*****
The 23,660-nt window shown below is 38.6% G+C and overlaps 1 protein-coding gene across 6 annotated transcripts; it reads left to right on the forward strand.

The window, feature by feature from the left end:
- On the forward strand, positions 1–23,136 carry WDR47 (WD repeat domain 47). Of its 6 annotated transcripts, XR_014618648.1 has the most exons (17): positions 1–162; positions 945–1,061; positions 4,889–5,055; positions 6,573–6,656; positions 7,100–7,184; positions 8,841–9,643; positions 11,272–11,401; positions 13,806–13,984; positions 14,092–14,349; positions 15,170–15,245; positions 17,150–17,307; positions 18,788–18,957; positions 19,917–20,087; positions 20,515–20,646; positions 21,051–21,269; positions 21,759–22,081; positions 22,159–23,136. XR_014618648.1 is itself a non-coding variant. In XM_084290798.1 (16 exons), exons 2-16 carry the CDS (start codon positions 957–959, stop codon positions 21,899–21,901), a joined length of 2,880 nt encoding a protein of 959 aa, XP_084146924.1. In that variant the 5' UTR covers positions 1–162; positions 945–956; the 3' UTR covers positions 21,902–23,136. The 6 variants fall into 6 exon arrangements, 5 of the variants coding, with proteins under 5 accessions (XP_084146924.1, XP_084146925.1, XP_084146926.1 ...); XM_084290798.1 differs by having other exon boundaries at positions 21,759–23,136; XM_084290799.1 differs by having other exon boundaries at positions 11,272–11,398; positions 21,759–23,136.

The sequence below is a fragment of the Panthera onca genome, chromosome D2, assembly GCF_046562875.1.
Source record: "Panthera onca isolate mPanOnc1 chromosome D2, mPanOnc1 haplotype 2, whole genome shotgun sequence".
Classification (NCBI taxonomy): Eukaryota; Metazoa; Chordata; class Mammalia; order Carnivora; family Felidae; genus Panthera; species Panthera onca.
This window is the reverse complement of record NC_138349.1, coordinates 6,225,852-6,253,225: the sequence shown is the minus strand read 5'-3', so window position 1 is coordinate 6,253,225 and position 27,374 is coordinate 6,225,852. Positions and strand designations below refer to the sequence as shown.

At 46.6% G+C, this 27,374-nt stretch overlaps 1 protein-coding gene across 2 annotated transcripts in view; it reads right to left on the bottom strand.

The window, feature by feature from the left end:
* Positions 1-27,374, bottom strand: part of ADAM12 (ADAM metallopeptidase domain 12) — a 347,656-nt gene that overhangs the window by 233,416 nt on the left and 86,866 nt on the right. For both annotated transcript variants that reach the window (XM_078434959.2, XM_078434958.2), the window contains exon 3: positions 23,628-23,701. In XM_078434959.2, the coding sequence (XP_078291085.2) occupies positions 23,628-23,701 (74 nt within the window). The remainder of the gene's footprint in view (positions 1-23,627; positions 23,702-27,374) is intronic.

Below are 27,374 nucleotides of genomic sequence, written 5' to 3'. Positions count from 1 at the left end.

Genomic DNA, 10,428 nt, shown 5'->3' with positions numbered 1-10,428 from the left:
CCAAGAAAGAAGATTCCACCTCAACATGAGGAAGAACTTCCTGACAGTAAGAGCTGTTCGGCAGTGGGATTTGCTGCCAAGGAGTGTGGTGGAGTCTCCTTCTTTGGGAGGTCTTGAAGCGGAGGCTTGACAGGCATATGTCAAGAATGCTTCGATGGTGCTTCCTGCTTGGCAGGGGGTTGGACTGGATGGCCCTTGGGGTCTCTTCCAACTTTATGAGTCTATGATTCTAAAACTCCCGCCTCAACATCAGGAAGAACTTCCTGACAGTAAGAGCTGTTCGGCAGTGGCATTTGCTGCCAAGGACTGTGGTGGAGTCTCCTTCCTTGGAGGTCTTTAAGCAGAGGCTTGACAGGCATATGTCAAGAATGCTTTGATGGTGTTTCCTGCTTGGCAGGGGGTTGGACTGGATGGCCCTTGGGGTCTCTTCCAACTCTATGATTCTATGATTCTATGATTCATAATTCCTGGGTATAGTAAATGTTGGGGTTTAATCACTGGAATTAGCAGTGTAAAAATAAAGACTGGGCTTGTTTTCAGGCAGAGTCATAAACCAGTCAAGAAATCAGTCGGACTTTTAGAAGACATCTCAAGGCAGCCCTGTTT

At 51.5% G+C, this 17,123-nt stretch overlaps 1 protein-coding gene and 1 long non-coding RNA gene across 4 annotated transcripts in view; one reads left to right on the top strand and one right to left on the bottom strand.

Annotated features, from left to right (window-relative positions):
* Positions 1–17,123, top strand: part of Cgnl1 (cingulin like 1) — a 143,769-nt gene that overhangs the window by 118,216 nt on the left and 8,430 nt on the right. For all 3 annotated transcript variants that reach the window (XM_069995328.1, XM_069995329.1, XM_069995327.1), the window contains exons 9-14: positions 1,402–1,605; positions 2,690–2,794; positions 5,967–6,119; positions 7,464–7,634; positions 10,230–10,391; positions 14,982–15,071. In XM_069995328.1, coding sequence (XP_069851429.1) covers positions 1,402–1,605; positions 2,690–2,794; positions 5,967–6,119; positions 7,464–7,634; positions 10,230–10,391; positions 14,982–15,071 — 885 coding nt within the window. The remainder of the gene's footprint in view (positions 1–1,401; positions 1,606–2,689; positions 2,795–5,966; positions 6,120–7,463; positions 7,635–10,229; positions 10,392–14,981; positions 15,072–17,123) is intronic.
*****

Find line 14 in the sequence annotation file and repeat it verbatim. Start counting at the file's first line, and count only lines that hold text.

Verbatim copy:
At 51.5% G+C, this 17,123-nt stretch overlaps 1 protein-coding gene and 1 long non-coding RNA gene across 4 annotated transcripts in view; one reads left to right on the top strand and one right to left on the bottom strand.